April 5, 1936 - December 20, 2018
Time Magazine's 2016 list of the "100 Most-Read Female Writers in College Classes" included, not surprisingly, names like Mary Shelley, Virginia Woolf, Jane Austen, and Toni Morrison. Within this esteemed group, however—taking spot number seven—was the less-known but preeminent textbook author, Elaine Nicpon Marieb.
Dr. Marieb's effect on teaching and learning anatomy and physiology has been profound. Known for her desire and ability to integrate the student's perspective into her teaching, Dr. Marieb's textbooks are estimated to be read in over 3,000 classrooms worldwide, with more than three million nurses and healthcare professionals that are practicing today having likely learned about anatomy and physiology from that source. Her reach has been one of global dimensions; however, Dr. Marieb's influence has been magnified closer to home—students at both Florida Gulf Coast University (FGCU) and Holyoke Community College will be reminded of Dr. Marieb's intellect, her special connection with her students, and her generosity as they study in the buildings there that are named in her honor.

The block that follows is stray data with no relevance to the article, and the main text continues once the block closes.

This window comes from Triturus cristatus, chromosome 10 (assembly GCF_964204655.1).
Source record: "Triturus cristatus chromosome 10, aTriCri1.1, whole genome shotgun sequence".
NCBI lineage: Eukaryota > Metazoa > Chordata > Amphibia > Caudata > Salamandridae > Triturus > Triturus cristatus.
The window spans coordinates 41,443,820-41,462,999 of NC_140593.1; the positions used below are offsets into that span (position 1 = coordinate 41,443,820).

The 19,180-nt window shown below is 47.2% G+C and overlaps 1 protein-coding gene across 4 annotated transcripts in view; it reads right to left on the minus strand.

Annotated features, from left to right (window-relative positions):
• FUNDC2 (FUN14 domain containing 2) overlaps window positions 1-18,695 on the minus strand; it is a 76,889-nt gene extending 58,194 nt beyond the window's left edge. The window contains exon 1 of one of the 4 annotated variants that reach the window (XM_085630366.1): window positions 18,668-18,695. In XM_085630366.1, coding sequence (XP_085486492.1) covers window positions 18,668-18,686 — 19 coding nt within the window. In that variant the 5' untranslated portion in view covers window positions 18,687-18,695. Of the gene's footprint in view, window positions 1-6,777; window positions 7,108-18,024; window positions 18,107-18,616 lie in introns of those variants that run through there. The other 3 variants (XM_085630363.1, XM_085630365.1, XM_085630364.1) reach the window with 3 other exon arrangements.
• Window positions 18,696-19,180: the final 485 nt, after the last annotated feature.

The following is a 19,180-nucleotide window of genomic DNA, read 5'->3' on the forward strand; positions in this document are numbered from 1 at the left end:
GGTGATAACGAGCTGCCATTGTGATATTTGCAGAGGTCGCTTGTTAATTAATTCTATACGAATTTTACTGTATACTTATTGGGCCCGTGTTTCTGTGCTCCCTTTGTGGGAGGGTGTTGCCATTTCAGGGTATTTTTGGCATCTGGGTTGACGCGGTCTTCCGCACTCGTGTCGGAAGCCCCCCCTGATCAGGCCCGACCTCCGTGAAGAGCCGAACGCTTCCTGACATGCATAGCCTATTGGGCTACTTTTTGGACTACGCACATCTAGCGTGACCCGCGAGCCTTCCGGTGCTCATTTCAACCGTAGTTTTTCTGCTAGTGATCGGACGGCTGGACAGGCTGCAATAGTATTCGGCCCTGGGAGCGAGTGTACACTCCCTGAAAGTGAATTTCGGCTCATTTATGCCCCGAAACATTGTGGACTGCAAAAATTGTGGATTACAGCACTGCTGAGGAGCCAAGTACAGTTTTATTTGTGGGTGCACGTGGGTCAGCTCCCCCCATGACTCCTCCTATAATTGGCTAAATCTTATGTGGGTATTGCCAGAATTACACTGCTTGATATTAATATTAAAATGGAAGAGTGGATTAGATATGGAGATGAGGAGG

Dr. Elaine Nicpon Marieb, PhD, internationally-known text book author and philanthropist, had a storied writing career that spanned four decades. She authored and co-authored more than 10 best-selling textbooks and laboratory manuals in anatomy and physiology, including the undergraduate laboratory manual, "Human Anatomy and Physiology Laboratory Manual" and the textbook, "Human Anatomy & Physiology" by Marieb & Hoehn. Learning and teaching were her passions. Dr. Marieb earned a bachelor's degree from Westfield State College in Massachusetts (MA) and a Master's degree from Mount Holyoke College (MA). She began her teaching career at Springfield College and after receiving her PhD in zoology from the University of Massachusetts at Amherst, Dr. Marieb went on to teach at Holyoke Community College.